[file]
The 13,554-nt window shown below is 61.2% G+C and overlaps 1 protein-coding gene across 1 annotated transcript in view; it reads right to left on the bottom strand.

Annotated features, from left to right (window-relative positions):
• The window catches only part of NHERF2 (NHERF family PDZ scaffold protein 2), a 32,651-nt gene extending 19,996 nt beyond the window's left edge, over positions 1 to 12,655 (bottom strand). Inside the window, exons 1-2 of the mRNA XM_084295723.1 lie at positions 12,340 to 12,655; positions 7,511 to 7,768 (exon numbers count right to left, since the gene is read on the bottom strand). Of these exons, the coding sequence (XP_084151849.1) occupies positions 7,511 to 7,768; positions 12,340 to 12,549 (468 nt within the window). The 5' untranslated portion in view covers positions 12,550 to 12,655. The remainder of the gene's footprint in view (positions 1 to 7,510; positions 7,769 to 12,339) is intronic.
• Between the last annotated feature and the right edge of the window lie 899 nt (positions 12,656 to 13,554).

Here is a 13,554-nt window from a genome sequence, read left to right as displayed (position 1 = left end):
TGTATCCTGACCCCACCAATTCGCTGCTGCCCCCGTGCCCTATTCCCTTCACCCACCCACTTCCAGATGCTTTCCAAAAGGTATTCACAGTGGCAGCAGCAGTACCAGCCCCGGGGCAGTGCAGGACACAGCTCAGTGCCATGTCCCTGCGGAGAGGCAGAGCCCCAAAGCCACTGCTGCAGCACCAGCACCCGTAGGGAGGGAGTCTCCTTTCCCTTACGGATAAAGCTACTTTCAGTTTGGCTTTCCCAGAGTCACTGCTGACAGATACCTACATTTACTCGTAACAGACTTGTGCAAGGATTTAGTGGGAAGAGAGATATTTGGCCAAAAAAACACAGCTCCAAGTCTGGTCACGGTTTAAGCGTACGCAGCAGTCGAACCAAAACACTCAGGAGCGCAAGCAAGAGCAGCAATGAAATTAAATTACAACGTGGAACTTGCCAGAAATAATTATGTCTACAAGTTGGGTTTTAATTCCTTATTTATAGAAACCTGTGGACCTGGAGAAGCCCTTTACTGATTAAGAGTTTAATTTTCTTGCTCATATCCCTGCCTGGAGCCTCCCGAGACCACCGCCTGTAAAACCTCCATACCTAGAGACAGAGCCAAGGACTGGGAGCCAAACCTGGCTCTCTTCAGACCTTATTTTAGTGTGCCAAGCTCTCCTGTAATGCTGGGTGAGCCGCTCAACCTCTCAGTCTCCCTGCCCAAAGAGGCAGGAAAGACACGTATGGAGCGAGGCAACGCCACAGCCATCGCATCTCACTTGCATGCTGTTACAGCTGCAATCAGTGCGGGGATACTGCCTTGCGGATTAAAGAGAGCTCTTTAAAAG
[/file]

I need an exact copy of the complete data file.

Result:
The 13,554-nt window shown below is 61.2% G+C and overlaps 1 protein-coding gene across 1 annotated transcript in view; it reads right to left on the bottom strand.

Annotated features, from left to right (window-relative positions):
• The window catches only part of NHERF2 (NHERF family PDZ scaffold protein 2), a 32,651-nt gene extending 19,996 nt beyond the window's left edge, over positions 1 to 12,655 (bottom strand). Inside the window, exons 1-2 of the mRNA XM_084295723.1 lie at positions 12,340 to 12,655; positions 7,511 to 7,768 (exon numbers count right to left, since the gene is read on the bottom strand). Of these exons, the coding sequence (XP_084151849.1) occupies positions 7,511 to 7,768; positions 12,340 to 12,549 (468 nt within the window). The 5' untranslated portion in view covers positions 12,550 to 12,655. The remainder of the gene's footprint in view (positions 1 to 7,510; positions 7,769 to 12,339) is intronic.
• Between the last annotated feature and the right edge of the window lie 899 nt (positions 12,656 to 13,554).

Here is a 13,554-nt window from a genome sequence, read left to right as displayed (position 1 = left end):
TGTATCCTGACCCCACCAATTCGCTGCTGCCCCCGTGCCCTATTCCCTTCACCCACCCACTTCCAGATGCTTTCCAAAAGGTATTCACAGTGGCAGCAGCAGTACCAGCCCCGGGGCAGTGCAGGACACAGCTCAGTGCCATGTCCCTGCGGAGAGGCAGAGCCCCAAAGCCACTGCTGCAGCACCAGCACCCGTAGGGAGGGAGTCTCCTTTCCCTTACGGATAAAGCTACTTTCAGTTTGGCTTTCCCAGAGTCACTGCTGACAGATACCTACATTTACTCGTAACAGACTTGTGCAAGGATTTAGTGGGAAGAGAGATATTTGGCCAAAAAAACACAGCTCCAAGTCTGGTCACGGTTTAAGCGTACGCAGCAGTCGAACCAAAACACTCAGGAGCGCAAGCAAGAGCAGCAATGAAATTAAATTACAACGTGGAACTTGCCAGAAATAATTATGTCTACAAGTTGGGTTTTAATTCCTTATTTATAGAAACCTGTGGACCTGGAGAAGCCCTTTACTGATTAAGAGTTTAATTTTCTTGCTCATATCCCTGCCTGGAGCCTCCCGAGACCACCGCCTGTAAAACCTCCATACCTAGAGACAGAGCCAAGGACTGGGAGCCAAACCTGGCTCTCTTCAGACCTTATTTTAGTGTGCCAAGCTCTCCTGTAATGCTGGGTGAGCCGCTCAACCTCTCAGTCTCCCTGCCCAAAGAGGCAGGAAAGACACGTATGGAGCGAGGCAACGCCACAGCCATCGCATCTCACTTGCATGCTGTTACAGCTGCAATCAGTGCGGGGATACTGCCTTGCGGATTAAAGAGAGCTCTTTAAAAG